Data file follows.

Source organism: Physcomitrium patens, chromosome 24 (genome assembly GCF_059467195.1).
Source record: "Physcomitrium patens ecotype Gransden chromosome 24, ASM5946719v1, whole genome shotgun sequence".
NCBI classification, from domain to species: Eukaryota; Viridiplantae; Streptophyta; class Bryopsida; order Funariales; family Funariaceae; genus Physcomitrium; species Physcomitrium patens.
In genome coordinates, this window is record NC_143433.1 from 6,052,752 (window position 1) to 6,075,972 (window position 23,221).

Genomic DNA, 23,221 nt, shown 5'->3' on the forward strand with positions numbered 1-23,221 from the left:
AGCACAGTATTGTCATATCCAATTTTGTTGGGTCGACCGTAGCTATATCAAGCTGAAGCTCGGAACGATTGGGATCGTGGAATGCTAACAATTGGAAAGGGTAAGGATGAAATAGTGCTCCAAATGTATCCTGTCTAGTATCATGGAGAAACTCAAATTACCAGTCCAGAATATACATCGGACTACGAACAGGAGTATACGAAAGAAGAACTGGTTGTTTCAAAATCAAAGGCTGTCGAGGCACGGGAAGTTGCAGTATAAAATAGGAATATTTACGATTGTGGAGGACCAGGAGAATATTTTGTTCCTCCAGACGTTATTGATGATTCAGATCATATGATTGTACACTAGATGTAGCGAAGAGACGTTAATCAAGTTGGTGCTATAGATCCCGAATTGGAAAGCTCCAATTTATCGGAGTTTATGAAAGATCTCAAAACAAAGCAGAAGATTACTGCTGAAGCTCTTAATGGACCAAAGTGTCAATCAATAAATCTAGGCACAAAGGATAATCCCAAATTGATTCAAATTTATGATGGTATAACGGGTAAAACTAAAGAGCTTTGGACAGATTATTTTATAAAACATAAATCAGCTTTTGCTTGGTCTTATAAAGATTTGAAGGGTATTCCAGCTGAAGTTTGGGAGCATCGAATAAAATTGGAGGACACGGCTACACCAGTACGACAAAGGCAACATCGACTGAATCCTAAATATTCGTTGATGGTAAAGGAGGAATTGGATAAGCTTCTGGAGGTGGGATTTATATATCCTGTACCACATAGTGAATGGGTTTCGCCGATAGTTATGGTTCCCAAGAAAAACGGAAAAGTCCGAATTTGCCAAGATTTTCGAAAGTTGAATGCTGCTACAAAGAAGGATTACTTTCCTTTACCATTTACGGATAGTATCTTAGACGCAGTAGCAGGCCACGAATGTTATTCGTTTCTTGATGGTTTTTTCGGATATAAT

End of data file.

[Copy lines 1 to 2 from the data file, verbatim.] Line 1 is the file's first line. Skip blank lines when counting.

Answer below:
Source organism: Physcomitrium patens, chromosome 24 (genome assembly GCF_059467195.1).
Source record: "Physcomitrium patens ecotype Gransden chromosome 24, ASM5946719v1, whole genome shotgun sequence".